Top 5 Tips for Your Unemployment Hearing

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By Laura Strachan, Esq. on December 14, 2010 5:46 AM

Denied. If that was the response you got after filing an unemployment insurance claim, all is not lost. An unemployment hearing provides the recently unemployed a chance to contest their unemployment eligibility. Be sure to act promptly as there is usually a small window (typically 30 days) to request a hearing.

To begin, knowing the reason for your denial is key to preparing for an unemployment hearing. Claims can be denied for various reasons, including: quitting voluntarily without good cause, misconduct, failing to make a timely request, and making false statements.

The unemployment hearing will be your chance to tell your side of the story. But your former employer, who will be on the hook for benefits if you win, will be eager to present the other side. Bear that in mind before and during the proceedings.

With that, here are FindLaw's top 5 tips for preparing for an unemployment hearing:

  1. Gather necessary paperwork and evidence to support your eligibility. This may include performance evaluations, pay stubs, phone bills, warning letters and employee handbooks -- anything to show that your denial was unwarranted.
  2. Prepare speaking points in order to effectively convey all the reasons why the denial was inappropriate. Doing this will also ensure that you do not forget any key issues.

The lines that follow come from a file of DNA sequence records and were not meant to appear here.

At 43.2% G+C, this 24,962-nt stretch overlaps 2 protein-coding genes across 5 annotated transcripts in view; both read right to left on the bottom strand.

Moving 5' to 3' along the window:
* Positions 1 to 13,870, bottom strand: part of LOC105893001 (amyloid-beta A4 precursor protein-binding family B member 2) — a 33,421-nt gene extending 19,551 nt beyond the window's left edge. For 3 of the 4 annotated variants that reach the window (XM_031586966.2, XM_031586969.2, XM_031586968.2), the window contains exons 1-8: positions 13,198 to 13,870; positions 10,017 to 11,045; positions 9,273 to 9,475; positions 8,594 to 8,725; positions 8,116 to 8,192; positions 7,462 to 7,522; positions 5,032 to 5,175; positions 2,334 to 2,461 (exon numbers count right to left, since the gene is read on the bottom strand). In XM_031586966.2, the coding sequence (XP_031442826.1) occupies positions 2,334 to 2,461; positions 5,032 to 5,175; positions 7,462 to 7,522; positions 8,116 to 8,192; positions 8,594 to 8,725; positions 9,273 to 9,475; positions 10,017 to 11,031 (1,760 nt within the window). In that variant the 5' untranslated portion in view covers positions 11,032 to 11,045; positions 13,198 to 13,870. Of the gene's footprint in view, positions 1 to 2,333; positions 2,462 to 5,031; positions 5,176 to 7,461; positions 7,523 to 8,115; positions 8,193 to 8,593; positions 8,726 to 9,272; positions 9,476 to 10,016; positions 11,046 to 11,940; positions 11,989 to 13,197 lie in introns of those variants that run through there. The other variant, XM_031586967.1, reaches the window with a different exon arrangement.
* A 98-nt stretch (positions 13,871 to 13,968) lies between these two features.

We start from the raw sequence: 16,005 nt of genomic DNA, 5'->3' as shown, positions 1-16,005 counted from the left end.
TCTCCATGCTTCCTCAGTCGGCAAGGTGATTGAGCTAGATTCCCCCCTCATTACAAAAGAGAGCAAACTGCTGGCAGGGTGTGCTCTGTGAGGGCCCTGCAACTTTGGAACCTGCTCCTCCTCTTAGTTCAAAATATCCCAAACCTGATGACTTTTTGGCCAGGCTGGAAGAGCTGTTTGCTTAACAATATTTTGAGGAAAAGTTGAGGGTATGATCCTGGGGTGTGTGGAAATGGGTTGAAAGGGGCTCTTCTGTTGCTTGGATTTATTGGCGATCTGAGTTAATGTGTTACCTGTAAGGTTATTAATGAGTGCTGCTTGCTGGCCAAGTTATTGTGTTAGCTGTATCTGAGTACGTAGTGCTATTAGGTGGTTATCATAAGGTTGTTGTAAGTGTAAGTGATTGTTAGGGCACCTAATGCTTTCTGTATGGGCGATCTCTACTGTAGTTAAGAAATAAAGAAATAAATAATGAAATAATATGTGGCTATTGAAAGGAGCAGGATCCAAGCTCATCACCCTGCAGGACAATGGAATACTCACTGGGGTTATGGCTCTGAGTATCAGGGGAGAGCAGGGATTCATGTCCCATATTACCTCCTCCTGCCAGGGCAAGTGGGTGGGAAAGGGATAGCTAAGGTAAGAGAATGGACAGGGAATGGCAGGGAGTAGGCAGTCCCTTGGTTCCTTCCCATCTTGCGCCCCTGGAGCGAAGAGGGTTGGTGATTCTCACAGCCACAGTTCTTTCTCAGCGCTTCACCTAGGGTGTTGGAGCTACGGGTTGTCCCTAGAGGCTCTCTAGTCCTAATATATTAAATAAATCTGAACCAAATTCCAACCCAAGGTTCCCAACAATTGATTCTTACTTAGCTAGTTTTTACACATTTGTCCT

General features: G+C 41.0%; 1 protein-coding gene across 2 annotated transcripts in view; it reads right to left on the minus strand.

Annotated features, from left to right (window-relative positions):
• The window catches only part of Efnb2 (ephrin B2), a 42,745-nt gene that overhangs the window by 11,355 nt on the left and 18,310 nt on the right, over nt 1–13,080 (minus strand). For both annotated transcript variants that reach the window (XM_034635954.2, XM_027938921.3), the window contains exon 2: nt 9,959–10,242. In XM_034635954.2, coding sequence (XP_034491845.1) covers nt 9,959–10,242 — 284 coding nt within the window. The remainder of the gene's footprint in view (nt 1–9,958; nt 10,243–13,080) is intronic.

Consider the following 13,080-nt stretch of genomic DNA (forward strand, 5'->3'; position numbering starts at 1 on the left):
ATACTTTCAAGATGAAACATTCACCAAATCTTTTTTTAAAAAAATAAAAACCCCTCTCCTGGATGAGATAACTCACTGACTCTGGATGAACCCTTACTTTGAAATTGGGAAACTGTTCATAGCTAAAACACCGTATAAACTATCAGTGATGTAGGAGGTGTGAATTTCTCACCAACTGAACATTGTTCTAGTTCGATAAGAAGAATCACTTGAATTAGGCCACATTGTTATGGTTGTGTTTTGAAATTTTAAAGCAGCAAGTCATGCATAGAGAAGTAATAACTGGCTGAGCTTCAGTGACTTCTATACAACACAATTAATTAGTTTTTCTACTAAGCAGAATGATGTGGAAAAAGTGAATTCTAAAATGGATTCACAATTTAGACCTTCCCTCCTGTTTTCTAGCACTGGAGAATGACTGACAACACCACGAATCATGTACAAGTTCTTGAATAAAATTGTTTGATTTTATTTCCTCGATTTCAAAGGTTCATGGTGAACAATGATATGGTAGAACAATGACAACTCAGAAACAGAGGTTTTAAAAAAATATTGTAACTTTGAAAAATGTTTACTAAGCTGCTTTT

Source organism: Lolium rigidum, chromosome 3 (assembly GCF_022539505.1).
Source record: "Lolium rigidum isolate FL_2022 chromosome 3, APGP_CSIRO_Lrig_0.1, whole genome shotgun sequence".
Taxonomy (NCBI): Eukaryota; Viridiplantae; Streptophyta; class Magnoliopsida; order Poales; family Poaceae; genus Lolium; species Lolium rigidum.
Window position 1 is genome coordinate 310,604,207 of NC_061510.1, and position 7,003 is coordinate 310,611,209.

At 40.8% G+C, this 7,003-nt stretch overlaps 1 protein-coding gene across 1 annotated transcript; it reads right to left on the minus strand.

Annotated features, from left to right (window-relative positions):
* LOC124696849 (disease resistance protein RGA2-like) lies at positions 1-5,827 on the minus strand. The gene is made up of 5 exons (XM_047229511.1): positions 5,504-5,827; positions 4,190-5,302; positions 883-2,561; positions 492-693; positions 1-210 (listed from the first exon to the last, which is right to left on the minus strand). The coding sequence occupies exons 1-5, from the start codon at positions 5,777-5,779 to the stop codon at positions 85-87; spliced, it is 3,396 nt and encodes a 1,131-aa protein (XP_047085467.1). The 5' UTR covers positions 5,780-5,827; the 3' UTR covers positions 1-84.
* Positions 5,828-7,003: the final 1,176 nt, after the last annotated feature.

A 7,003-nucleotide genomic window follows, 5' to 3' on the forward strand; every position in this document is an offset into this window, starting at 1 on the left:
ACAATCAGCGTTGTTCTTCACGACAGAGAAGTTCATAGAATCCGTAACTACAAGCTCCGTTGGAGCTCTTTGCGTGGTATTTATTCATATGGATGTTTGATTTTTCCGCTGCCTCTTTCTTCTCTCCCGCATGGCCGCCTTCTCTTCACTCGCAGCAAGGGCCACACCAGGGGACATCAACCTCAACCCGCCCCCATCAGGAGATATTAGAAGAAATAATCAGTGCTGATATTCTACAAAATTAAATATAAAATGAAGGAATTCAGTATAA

3. Ask witnesses to attend, if necessary. If the issue becomes a battle of "he-said, she-said," your strongest argument may be the words of a former co-worker.
  4. Consider an employment lawyer to help with the hearing and any potential issues you may bring against your former employer. Having a professional guide you through this process might set your mind at ease and be money well spent. FindLaw.com has a wealth of information that can help you select an employment attorney.
  5. Remain calm. Whatever frustrations you may have with the process or your former employer, you will not win your unemployment hearing on emotion. Avoid arguing with the judge, as he has the sole discretion to grant you some much-needed unemployment insurance funds. There's also no point in getting into it with your ex-boss, so take the high road.

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